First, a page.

KANSAS CITY, Mo. -- Knowing that someday they might have to play without Justin Houston, the Kansas City Chiefs have tried to prepare. They drafted one outside linebacker, Dee Ford, in the first round last year. They re-signed another, four-time Pro Bowler Tamba Hali, to a restructured contract so he could remain in Kansas City one more season.
Is that enough pass-rush punch to overcome the possible loss of Houston? Houston, who led the NFL with 22 sacks last season, is the Chiefs' franchise player and unsigned. He has not been participating in offseason practice and is not expected at next week’s three-day minicamp.
This would be a moot point if Houston signs the one-year contract the Chiefs are obligated to offer him or the sides agree on a long-term deal. For now, the Chiefs have to take seriously the possibility that they will have to play without the NFL’s best pass-rusher.
Houston’s 22 sacks would be difficult, if not impossible, to replace. That doesn’t mean the Chiefs couldn’t have a formidable pass rush if they have to go with Hali and Ford on the edge. The Chiefs still have other elements of a strong rush, including a pair of capable inside rushers in Dontari Poe and Allen Bailey.
But to adequately cover for Houston’s loss, the Chiefs would need to get far more from Hali and Ford than they received last year.
Hali had six sacks last season, his lowest total since early in his career. He’ll be 32 in November, and in a perfect world, the Chiefs might want to make him more of a situational pass-rusher than an every-down player.
“If the coaches feel maybe I don’t need to play the entire game, they’re going to monitor it, because the past couple of years, as the season goes on, my body starts to wear down," Hali said. “They may not want me to wear down. A guy like me, I’ll keep playing until the wheels fall off, but that might not be their plan. Their plan might be to find a way to keep me fresh for a long season.
“Look at a guy like [Baltimore’s Elvis] Dumervil. His role as any every-down player diminished. He didn’t play as much last year, but he made more plays. He had 18 sacks playing less last year. I played [most of] the time and I had six sacks. So maybe they’re trying to figure out what works best and what’s best for the team. I would love to be in there for those downs, but if it’s beneficial for our team ... the goal is the championship."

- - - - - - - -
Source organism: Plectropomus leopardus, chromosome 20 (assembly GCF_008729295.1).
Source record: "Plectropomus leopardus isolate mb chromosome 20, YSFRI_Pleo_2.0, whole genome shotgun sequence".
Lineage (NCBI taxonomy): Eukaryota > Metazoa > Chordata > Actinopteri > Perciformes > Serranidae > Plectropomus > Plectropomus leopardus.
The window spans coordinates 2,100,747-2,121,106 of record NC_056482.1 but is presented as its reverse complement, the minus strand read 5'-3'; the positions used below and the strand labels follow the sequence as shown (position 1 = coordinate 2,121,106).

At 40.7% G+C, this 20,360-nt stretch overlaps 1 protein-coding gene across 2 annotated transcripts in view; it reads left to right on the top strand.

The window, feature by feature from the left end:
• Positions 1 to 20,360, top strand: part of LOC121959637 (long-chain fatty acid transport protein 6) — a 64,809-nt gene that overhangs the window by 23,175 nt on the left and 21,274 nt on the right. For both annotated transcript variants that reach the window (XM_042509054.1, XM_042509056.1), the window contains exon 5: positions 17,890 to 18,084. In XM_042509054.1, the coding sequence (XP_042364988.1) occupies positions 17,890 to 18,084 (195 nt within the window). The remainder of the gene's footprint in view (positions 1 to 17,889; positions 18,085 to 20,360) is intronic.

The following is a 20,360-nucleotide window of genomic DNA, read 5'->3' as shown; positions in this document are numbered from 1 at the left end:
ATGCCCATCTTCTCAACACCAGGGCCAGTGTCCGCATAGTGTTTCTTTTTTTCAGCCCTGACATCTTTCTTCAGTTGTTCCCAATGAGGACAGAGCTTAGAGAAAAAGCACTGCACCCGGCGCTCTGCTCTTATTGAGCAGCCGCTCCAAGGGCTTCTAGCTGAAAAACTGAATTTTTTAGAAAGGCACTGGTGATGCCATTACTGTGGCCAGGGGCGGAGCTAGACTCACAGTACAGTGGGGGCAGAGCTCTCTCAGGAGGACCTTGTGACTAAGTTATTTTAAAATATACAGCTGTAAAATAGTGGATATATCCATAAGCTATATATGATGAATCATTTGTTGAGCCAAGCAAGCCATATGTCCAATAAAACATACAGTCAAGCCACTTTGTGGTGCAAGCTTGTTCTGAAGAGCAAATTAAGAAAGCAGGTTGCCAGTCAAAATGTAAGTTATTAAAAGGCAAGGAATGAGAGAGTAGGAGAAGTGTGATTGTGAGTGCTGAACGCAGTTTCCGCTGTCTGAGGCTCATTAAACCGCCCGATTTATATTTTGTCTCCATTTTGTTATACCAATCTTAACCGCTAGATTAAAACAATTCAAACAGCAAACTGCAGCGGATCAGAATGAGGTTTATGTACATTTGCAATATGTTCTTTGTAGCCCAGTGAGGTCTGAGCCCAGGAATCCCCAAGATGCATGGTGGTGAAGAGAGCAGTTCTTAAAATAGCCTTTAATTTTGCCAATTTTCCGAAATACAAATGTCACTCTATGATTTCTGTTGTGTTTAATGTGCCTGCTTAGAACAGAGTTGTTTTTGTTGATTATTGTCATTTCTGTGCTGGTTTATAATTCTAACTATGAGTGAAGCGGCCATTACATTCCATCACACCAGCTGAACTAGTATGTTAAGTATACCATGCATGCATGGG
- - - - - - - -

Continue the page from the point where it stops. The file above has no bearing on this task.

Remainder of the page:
Ford, stuck on the depth chart behind Houston and Hali, played sparingly as a rookie. He did get into the lineup as a situational pass-rusher late in the season and finished with 1½ sacks.
Ford was learning a new position as a rookie. He was a defensive end at Auburn and was never required to play in pass coverage. He never advanced to the point where the Chiefs felt comfortable with him except to have him chase after the quarterback.
That will have to change this year.
“Last year, he didn’t have an offseason," linebackers coach Gary Gibbs said. “He was traveling, doing a variety of interviews and so forth [before the draft], and then he got drafted, got thrust into [offseason practice] without having any kind of background of what we’re doing.
“Now he’s got a complete offseason behind him and he’s had a good offseason. He’s worked hard in the weight room. He’s bigger, stronger and this is a good experience for him as far as establishing a really good foundation as far as our system, our scheme, and he’s competing well for us."
There are no doubts about Ford’s ability as a pass-rusher. He has a quick first step and a burst off the ball that have invited comparisons to Derrick Thomas, a Pro Football Hall of Famer and the Chiefs’ all-time sacks leader.
But Ford’s production has a long way to go before it matches that of Thomas.
“With Dee Ford, obviously his second year in, he’s starting to get it more, understanding the scheme," Hali said. Then, referring to Ford, Martin and Moses, he added, “Those guys are hungry. They want to make plays; they want to establish themselves here as consistent players that can do it year in and year out. We look forward to that.”